As a piano player I’ve often used the excuse of ‘play a mistake, play it again, call it jazz.’ In fact, Miles Davis said “If you’re not making a mistake, it’s a mistake.” So, will Jazz Hybrid ownership provide you a lilting and harmonious melody, or a seething pit of arrhythmic dissonance?
You can only get the Jazz Hybrid with a 72kW 1.3-litre IMA i-VTEC engine. It’s full of ‘economy-enhancing technology’ like VCM (variable cylinder management) for optimising power and efficiency, and drive-by-wire electronic throttle control, according to Honda. And, of course, it’s connected to the hybrid-y electric bits.
The engine is accompanied by a CVT gearbox, as is becoming popular. This is quite noisy under full acceleration. The Jazz is destined to be a town car driven shorter distances, so a CVT is the sensible choice with its superior fuel economy on the urban runs. You can expect your fuel economy to sit in the 5-6l/100km range. I achieved 5.3l/100km driving from Ponsonby to Arkles Bay and back into Whangaparaoa (about 40km of urban and motorway driving), without trying to drive economically, and without having the eco switch turned on. That’s not bad, but Honda claims 4.5l/100km, so obviously I’m a leadfoot.
You can’t instruct it to drive under just battery power. Instead, the Jazz turns off the engine as you’re coasting to a stop, and thus saves petrol when you’d ordinarily be burning it at the lights, plus it will provide some power during cruising by managing the petrol engine.
There’s not a lot of difference visually between a standard Jazz and the Jazz Hybrid, but your extra several grand gets recognised by chrome grille and headlight surrounds, clear taillights and a Hybrid badge.
Bluetooth phone integration is available, but via an annoying block of switches on the A-pillar. Honda really should integrate this into the stereo system and steering wheel like everyone else as it seems like an afterthought.
In its class, the standard petrol Jazz has the practical space department owned. It’s better than the rest and doesn’t seem to compromise on the rear legroom while doing it. You can fold the rear seats flat and it creates a substantial cargo area. The space is as practical as some SUVs. However, the Jazz Hybrid’s space has been compromised a little by the battery pack and is down from 337l to 223l when the seats are up, and 848l to 772l up to the window line when the seats are flat. There is plenty of room for two adults in the rear – this isn’t affected.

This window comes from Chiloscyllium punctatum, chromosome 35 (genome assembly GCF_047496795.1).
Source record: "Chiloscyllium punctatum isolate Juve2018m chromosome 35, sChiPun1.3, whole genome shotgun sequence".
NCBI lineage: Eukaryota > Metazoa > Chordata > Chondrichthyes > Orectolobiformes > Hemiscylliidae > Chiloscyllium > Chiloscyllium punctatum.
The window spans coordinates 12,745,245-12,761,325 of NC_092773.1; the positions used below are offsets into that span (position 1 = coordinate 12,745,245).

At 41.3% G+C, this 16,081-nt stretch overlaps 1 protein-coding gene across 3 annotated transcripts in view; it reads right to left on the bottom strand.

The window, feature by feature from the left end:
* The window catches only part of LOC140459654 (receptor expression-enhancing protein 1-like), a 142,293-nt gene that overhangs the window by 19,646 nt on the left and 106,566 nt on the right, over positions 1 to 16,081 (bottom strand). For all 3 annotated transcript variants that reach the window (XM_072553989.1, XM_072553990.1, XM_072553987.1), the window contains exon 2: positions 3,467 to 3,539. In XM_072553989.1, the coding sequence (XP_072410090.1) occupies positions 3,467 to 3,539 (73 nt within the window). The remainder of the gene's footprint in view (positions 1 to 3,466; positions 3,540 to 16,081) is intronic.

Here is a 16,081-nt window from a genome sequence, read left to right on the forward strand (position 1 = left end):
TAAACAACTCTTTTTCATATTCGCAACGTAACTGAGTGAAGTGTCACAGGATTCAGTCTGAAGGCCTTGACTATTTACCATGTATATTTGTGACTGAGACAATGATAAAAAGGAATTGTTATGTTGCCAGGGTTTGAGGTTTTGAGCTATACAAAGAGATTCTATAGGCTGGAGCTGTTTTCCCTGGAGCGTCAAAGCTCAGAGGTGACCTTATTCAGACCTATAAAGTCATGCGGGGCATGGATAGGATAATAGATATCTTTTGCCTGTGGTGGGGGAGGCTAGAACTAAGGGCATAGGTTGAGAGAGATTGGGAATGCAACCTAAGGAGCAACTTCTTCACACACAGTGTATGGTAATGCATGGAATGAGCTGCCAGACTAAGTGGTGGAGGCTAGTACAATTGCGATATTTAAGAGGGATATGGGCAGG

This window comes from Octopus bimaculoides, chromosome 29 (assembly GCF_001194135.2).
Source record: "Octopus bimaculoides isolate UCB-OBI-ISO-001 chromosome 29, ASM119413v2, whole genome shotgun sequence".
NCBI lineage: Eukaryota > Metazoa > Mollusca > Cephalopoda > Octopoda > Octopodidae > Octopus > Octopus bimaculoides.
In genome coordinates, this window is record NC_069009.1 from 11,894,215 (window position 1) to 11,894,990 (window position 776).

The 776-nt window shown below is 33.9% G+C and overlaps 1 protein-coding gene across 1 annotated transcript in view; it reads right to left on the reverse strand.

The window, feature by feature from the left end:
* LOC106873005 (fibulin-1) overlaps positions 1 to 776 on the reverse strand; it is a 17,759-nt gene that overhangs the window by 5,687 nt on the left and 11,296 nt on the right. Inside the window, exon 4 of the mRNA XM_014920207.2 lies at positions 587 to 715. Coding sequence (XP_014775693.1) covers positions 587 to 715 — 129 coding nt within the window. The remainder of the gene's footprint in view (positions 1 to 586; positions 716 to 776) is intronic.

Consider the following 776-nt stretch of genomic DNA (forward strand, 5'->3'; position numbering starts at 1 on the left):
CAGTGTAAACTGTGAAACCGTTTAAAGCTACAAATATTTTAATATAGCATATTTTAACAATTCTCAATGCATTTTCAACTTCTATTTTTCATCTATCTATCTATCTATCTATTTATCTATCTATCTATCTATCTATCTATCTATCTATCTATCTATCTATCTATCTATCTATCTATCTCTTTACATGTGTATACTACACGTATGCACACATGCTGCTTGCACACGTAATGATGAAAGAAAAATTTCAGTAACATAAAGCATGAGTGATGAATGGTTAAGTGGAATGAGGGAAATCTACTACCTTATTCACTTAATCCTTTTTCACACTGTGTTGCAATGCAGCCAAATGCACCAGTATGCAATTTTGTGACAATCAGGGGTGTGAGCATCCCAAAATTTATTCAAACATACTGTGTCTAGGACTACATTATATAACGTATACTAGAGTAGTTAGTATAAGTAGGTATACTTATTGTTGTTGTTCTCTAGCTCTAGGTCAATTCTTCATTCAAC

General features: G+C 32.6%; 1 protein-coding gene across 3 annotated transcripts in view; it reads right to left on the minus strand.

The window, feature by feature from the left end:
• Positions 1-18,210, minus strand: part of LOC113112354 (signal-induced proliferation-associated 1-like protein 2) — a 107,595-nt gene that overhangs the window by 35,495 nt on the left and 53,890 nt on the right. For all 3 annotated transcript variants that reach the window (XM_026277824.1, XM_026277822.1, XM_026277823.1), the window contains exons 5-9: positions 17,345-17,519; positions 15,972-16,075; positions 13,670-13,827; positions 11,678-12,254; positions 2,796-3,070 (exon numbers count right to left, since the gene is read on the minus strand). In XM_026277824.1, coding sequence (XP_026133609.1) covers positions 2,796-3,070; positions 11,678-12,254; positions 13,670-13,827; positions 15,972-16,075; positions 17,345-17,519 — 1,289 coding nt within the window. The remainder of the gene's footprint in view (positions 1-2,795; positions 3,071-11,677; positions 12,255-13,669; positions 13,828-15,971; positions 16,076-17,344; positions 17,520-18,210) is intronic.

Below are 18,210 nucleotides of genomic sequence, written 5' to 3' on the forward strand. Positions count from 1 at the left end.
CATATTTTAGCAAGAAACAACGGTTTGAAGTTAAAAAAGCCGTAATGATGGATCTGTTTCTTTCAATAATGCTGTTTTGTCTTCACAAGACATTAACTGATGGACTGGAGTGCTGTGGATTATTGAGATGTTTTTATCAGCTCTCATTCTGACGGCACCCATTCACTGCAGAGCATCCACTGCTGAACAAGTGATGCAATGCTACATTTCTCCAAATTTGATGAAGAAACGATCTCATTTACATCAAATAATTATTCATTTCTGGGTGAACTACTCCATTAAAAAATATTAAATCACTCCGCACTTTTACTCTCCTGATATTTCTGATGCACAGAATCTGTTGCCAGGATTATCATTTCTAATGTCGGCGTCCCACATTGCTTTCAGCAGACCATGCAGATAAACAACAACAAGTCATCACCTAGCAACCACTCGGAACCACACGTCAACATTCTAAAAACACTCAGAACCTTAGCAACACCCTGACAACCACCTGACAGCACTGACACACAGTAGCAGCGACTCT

Obviously the fly in the ointment for the Jazz Hybrid is the Toyota Prius c (read the review here) which we drove and really liked. The Jazz possibly has a more functional and larger load space (Toyota doesn’t report its load space, but from memory and the photos, it’s smaller). The Jazz also feels a little bit more responsive, but overall, I feel it’s due for a refresh. It’s a 2008 car that got an update in 2011 and has now been fitted with some hybrid tech to fill a niche.
There are also options that aren’t hybrids, but are very economical, such as the Hyundai i20 and Volkswagen Polo TSI. The Polo is an excellent car, dynamically, and looks sharp. The Polo is at least two grand cheaper and it’ll take a lot of driving to make up the difference in fuel savings (around 100,000km). Even purchasing a standard Jazz 1.5-litre, which has more power and more boot space, you’d have to drive a similar distance before seeing any positive benefit to your wallet. Of course, this excludes any potential environmental benefit of burning less fuel that you’d get from the Hybrid.
Ultimately the verdict is that if you need a Tardis-like small car the Jazz 1.5-litre is the one to go for, not the Hybrid. The standard Jazz is a very accomplished vehicle that is versatile and responsive, even though it’s due for a refresh. Other than that, though, if you want the environmental creds, Toyota’s Prius c may strike a better chord.
- Good storage space
- Compact design
- Excellent turning circle (5.2m)
- It’s due for a complete refresh
- Bluetooth buttons on the A-pillar
- Standard petrol version is a better buy
Words and photos: Darren Cottingham